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You are here:Home>>Strategic Research & Analysis>>Emerging economies must reject handouts and bailouts capitalism
Sunday, 27 June 2010 21:13

Emerging economies must reject handouts and bailouts capitalism

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Adam Smith's Wealth of Nations, the classic and the enduring book in which the characterization consolidated the fundamental mechanisms of capitalism, cautioned marketers and capitalists to invest where they have comparative advantages. The risk will be minimal and potential for success more viable. But capitalist and capitalism in the Western world is charting a new course; they invest in just anything without in depth feasibility studies and when they burst, they turn to the government to bail them out with a hand-out. This bastardized paradigm of capitalism, where irresponsibility and mismanagement are rewarded with taxpayers' money is not the basis for capitalism. In the free enterprise, free people invest in businesses and take reasonable risk with a well- grounded preparation. When they succeed they reap the dividend and at failure, pay the price.

The utmost danger is the encroachment of government into the economic landscape via bailouts and handouts. Subsequently government might proceed to have control over the means of production and central planning becomes imminent. A state with an economic model rooted in central planning is doomed to become a totalitarian state. Where tyranny of the people becomes the order of the day, human decency is destroyed and human creativity is supplanted and stifled.

Transnational and big corporations that are going bankrupt are being spoon fed by the western government: AIG, Fannie Mae and Freddie Mac and others are being bail out to stem their financial crisis. Even the farmers of the West are furnished with subsidies for their agricultural products with taxpayers' money. This is a big blow on accountability, transparency and probity. Apart from the fact that such an act is not fair to competitors in the emerging and third world countries, it does discourage creativity, hard work and ingenuity which are the qualities that are inherent in capitalism and free market. The continuation of this practice poses a great danger for it will encourage and promote cronyism, economic nationalism and corruption. In the long run everybody will lose because there is no basis for industry, wealth creation and risk-taking which are needed to make a free enterprise thrive.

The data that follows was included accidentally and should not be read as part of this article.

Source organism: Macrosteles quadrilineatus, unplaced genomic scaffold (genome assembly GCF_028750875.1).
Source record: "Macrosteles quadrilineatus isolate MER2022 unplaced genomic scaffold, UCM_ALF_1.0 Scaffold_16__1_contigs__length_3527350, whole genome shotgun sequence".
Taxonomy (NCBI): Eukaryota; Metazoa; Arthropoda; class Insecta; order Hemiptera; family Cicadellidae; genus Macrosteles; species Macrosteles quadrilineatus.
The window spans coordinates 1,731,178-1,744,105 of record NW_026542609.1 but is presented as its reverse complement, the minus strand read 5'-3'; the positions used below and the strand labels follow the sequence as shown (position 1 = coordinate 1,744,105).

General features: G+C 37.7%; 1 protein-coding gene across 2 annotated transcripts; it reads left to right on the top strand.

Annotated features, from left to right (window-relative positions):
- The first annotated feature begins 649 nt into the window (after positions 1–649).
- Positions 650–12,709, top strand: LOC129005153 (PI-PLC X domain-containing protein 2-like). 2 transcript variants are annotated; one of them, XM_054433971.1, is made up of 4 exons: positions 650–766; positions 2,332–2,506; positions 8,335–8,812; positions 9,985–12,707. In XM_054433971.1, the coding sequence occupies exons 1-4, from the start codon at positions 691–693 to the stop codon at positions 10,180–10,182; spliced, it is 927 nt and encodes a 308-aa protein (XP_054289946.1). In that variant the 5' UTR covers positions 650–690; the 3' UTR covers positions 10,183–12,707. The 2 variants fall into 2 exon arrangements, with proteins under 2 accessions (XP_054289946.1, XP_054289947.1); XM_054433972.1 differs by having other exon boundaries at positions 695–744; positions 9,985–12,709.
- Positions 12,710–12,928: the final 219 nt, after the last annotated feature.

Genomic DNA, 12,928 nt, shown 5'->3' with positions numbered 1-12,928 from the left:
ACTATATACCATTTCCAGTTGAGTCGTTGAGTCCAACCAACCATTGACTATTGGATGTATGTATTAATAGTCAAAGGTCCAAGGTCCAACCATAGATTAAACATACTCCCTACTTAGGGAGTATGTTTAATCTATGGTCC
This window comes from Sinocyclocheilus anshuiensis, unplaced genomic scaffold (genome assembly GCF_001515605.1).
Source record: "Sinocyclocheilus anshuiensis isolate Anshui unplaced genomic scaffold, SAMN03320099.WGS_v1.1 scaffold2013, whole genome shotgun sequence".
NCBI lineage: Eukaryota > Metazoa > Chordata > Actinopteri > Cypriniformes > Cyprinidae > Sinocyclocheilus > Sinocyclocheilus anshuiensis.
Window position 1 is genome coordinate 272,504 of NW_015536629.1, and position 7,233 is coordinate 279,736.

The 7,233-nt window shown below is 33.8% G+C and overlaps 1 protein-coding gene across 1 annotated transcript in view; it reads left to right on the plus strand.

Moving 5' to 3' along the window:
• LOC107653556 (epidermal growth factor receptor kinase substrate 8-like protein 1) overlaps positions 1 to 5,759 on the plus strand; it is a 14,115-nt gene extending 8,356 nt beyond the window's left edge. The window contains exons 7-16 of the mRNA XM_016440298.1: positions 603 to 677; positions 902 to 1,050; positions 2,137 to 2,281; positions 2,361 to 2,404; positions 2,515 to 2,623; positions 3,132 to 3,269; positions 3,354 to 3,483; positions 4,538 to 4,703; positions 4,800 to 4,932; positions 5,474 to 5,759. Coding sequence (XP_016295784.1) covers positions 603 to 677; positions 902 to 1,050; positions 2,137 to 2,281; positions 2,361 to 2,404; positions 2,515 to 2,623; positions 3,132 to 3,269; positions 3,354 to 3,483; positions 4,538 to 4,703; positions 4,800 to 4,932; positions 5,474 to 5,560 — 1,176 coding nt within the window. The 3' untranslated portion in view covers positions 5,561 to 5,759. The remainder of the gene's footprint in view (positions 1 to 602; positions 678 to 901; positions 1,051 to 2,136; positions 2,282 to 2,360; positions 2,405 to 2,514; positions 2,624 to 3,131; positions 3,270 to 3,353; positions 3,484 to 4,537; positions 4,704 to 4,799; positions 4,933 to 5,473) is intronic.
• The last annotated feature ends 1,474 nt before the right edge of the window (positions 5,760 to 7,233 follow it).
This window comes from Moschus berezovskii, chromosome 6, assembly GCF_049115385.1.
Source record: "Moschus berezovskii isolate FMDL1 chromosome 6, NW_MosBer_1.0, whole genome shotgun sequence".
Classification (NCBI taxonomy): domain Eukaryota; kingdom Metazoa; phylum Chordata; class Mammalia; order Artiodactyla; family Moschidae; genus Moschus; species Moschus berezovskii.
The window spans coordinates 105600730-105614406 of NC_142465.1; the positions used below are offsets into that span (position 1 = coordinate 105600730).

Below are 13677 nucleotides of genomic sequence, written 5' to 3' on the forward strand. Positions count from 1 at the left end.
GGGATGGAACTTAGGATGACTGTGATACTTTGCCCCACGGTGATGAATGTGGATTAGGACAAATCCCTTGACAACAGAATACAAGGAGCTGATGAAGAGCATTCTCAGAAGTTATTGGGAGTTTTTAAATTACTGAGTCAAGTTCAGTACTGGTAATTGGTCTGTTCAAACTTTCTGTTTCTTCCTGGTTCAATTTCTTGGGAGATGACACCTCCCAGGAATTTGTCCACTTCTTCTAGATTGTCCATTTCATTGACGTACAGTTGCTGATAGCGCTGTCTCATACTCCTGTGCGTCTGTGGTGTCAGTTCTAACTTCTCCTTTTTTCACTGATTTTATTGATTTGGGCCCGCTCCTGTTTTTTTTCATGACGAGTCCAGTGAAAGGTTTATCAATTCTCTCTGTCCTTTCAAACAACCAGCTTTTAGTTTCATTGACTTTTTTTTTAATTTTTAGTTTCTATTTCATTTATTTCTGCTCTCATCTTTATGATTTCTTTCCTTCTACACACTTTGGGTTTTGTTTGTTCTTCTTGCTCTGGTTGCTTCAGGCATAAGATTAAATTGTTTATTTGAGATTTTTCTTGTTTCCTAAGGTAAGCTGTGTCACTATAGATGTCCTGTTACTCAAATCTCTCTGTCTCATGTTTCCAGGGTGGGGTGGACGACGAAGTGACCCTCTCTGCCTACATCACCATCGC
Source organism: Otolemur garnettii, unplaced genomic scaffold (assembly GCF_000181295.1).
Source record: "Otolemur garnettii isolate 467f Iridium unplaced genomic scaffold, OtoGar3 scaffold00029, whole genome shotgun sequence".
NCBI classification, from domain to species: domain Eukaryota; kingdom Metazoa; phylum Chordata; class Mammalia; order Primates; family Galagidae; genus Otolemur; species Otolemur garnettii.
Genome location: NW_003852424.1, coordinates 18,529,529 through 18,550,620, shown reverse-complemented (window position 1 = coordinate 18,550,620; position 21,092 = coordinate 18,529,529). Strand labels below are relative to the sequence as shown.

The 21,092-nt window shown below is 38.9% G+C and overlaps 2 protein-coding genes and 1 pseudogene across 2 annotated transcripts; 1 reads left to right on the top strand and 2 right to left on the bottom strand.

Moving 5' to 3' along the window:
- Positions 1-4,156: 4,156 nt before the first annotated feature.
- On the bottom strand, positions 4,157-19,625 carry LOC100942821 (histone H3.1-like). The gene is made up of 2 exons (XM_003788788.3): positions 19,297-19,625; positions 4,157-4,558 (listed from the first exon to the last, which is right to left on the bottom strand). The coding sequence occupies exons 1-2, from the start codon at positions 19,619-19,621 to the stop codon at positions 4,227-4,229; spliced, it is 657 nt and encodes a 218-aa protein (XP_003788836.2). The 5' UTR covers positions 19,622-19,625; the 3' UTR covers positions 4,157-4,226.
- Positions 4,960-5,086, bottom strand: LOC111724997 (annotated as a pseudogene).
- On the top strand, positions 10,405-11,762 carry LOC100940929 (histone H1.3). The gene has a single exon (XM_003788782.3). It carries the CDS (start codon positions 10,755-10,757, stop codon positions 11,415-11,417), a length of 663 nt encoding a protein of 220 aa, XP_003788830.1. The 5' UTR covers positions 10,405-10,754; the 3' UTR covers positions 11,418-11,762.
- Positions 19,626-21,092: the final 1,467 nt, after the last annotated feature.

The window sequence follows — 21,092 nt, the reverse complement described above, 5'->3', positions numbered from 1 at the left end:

The juxtaposition of business and government in this ill act is negating free enterprise and risk-taking which are the bloodline of capitalism. The liberty and the courage to venture in creating wealth through formation of business is what make capitalism very attractive. As the rest of world have come to embrace the truest form of capitalism which is about competition, taking risk and being responsible for actions taken to grow businesses, the West is gradually recoiling from this responsibility embedded in free enterprise. They are turning to government for bail out.

The laissez faire of the economy is being violated by the tinkering of the visible hands of the government. The classical economist Von Hayek, who authoredOn the road to serfdom, warned about such interference by government in the economic order which can culminate the unbridle manipulation and pollution of the economic system. When government is given the green light by the business community to bail them out and give them subsidies during cyclical economic depression they are opening themselves for greater control by the government and bureaucrats.

The emerging and third world economies must not emulate this act of cronyism and must absolutely shun this because it will stifle their freedom, creativity and industry. The key function of government in capitalistic economy is providing a reasonable regulation to the market and at the same time protecting lives and property. Beyond this function, the future of capitalism is threaten by bourgeon power of an assertive and interventionist government.

 

Last modified on Sunday, 18 July 2010 20:39

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